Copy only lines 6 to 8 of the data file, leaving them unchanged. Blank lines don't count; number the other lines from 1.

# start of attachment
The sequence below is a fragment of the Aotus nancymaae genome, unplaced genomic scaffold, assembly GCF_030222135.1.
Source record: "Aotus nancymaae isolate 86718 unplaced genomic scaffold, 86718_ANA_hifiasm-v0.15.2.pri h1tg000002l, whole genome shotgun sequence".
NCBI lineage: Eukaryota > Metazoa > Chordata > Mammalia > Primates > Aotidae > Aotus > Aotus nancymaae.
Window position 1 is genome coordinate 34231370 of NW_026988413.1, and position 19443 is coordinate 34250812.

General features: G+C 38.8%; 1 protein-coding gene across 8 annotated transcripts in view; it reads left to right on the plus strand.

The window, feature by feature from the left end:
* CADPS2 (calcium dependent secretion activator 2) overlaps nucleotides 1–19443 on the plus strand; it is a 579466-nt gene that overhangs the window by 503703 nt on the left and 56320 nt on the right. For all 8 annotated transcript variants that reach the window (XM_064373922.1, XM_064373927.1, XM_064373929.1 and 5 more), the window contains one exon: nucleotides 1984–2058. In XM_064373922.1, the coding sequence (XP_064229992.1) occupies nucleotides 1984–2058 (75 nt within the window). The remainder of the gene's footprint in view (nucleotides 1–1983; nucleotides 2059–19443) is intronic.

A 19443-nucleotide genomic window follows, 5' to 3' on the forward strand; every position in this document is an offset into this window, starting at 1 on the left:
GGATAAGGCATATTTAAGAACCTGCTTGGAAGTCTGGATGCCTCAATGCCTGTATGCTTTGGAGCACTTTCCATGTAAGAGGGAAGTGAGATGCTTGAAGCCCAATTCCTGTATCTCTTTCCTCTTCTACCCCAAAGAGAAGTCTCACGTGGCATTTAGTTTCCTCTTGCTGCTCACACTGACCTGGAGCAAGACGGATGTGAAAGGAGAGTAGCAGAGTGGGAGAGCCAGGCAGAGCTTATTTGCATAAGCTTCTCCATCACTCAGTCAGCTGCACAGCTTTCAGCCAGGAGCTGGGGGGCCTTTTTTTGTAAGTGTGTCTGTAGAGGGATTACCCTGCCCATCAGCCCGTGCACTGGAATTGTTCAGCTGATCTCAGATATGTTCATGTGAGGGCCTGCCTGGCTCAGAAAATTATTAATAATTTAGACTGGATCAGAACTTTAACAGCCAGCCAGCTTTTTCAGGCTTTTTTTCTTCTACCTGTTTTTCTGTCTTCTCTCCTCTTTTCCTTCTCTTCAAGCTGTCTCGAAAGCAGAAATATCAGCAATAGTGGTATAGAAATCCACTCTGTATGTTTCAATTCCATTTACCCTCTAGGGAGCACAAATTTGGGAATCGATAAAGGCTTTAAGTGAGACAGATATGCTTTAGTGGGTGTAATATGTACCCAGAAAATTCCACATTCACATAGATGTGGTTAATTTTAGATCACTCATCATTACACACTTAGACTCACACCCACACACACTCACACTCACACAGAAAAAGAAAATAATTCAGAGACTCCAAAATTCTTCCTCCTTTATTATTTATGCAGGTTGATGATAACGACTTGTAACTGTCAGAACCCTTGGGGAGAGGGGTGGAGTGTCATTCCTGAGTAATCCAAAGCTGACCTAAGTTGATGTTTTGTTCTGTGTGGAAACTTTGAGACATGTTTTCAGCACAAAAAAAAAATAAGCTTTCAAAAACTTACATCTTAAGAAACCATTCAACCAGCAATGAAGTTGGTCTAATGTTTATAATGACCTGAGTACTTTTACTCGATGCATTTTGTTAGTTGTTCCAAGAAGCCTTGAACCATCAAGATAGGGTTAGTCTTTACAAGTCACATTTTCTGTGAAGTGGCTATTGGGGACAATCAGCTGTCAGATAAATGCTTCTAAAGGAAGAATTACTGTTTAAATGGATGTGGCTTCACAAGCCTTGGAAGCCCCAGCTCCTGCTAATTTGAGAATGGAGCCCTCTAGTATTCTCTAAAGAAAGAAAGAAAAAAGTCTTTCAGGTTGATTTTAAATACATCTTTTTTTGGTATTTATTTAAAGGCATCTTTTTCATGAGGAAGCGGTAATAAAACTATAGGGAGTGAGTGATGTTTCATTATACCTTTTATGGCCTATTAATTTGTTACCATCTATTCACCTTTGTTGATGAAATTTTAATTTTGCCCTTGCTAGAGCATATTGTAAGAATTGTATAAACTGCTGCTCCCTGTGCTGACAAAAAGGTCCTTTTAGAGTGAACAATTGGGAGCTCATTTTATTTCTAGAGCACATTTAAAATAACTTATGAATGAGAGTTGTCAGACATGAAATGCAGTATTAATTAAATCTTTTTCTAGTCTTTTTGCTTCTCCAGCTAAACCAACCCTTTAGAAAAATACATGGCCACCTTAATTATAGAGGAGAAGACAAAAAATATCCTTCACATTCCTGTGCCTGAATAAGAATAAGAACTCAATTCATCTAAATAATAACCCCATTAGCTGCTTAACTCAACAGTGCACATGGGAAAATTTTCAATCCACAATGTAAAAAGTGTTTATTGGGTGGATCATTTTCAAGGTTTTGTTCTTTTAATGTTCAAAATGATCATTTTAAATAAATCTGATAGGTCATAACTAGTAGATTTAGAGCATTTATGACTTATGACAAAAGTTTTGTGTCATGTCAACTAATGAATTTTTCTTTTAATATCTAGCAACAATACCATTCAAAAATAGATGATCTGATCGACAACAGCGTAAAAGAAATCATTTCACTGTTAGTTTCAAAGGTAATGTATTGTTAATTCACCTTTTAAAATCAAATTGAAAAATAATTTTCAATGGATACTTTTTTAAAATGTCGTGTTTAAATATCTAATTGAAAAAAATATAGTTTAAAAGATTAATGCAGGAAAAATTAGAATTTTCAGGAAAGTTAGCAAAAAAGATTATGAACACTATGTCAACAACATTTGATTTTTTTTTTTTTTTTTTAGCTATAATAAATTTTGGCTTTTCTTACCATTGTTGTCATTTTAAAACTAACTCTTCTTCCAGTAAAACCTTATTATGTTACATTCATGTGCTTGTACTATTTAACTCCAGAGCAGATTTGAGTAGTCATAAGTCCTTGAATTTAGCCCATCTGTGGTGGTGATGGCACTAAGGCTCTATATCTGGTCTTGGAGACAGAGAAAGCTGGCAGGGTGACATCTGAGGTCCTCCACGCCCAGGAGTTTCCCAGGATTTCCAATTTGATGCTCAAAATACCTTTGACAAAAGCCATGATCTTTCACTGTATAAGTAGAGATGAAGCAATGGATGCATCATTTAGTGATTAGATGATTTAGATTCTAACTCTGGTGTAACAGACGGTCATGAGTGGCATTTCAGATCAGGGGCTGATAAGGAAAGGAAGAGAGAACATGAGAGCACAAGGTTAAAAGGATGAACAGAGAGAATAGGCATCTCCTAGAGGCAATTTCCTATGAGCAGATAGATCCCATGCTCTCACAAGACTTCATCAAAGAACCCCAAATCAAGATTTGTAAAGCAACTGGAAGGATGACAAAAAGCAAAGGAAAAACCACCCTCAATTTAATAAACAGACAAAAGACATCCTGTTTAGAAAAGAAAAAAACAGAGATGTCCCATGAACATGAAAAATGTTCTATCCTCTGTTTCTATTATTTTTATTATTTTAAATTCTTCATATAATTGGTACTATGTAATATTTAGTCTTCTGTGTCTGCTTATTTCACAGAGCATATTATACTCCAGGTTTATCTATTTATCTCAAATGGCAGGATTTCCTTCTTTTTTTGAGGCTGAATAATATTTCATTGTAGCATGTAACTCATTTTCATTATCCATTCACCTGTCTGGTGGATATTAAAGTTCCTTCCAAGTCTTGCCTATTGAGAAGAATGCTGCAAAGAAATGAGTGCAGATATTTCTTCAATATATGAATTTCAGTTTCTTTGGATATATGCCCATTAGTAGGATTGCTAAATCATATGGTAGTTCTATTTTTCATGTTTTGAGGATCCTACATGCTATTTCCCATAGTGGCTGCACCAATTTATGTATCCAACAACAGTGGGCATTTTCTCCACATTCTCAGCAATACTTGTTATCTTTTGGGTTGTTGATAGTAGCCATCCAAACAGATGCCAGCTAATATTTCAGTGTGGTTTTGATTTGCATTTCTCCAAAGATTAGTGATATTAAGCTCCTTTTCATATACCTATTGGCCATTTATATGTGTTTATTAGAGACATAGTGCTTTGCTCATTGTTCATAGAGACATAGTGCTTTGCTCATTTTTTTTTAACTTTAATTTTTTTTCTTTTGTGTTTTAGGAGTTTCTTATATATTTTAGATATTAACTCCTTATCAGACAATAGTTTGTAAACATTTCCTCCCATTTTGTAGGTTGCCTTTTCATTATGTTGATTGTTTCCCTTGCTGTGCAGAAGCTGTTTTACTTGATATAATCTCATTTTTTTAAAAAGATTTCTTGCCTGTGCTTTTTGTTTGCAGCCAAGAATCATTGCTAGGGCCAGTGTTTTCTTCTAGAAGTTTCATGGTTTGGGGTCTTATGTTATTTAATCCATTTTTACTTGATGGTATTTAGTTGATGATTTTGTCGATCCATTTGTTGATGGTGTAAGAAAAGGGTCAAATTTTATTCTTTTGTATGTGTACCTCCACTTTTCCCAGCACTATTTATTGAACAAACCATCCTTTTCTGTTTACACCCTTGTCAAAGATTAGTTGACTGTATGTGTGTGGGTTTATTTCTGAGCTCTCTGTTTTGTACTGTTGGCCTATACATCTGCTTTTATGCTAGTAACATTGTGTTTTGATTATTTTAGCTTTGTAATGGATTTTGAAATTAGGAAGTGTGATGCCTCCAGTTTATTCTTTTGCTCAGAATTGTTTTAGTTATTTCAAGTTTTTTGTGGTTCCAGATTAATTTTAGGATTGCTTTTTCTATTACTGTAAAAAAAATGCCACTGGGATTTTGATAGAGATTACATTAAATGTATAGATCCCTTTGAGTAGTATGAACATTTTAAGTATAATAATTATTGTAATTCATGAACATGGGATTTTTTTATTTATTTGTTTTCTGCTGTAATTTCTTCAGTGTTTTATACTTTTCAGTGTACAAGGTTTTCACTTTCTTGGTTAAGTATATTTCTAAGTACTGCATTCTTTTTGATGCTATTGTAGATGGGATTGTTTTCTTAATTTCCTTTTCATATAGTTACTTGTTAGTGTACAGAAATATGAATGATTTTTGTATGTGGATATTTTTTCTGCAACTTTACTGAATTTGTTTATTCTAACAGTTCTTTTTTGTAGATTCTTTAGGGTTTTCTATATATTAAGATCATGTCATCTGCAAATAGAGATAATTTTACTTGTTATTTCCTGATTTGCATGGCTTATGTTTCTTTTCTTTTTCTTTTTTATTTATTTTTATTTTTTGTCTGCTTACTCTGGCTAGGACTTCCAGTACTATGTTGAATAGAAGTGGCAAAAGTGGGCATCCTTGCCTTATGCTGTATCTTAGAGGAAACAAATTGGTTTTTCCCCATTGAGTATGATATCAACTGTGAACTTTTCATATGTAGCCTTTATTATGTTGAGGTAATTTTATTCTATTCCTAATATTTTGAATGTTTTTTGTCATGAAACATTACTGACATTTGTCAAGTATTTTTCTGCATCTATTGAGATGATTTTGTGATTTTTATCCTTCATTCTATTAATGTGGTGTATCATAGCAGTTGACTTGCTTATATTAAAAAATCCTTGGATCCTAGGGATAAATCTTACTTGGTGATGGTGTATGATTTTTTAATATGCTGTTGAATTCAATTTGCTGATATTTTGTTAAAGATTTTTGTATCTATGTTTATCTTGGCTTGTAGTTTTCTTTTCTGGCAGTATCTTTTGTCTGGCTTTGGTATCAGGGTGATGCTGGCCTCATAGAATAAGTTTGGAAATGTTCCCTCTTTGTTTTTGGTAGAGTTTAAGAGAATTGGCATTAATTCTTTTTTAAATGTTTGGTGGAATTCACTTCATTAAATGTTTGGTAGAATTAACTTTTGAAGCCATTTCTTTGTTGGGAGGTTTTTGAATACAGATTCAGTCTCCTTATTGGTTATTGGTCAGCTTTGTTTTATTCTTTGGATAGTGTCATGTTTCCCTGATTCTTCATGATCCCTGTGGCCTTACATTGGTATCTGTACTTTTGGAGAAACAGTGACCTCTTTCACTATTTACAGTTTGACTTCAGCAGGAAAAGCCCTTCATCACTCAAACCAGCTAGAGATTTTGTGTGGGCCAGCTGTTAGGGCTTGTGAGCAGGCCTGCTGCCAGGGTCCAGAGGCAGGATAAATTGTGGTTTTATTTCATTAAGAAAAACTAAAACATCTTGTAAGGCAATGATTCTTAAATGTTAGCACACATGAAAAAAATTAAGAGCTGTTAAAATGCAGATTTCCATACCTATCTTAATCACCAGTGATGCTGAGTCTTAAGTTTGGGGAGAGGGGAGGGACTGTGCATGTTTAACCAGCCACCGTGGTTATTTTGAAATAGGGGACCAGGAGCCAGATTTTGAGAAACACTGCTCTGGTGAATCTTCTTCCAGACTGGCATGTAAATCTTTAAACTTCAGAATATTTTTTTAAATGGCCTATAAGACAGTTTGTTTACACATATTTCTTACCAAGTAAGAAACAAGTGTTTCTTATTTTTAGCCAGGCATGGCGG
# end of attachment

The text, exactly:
The window, feature by feature from the left end:
* CADPS2 (calcium dependent secretion activator 2) overlaps nucleotides 1–19443 on the plus strand; it is a 579466-nt gene that overhangs the window by 503703 nt on the left and 56320 nt on the right. For all 8 annotated transcript variants that reach the window (XM_064373922.1, XM_064373927.1, XM_064373929.1 and 5 more), the window contains one exon: nucleotides 1984–2058. In XM_064373922.1, the coding sequence (XP_064229992.1) occupies nucleotides 1984–2058 (75 nt within the window). The remainder of the gene's footprint in view (nucleotides 1–1983; nucleotides 2059–19443) is intronic.

A 19443-nucleotide genomic window follows, 5' to 3' on the forward strand; every position in this document is an offset into this window, starting at 1 on the left: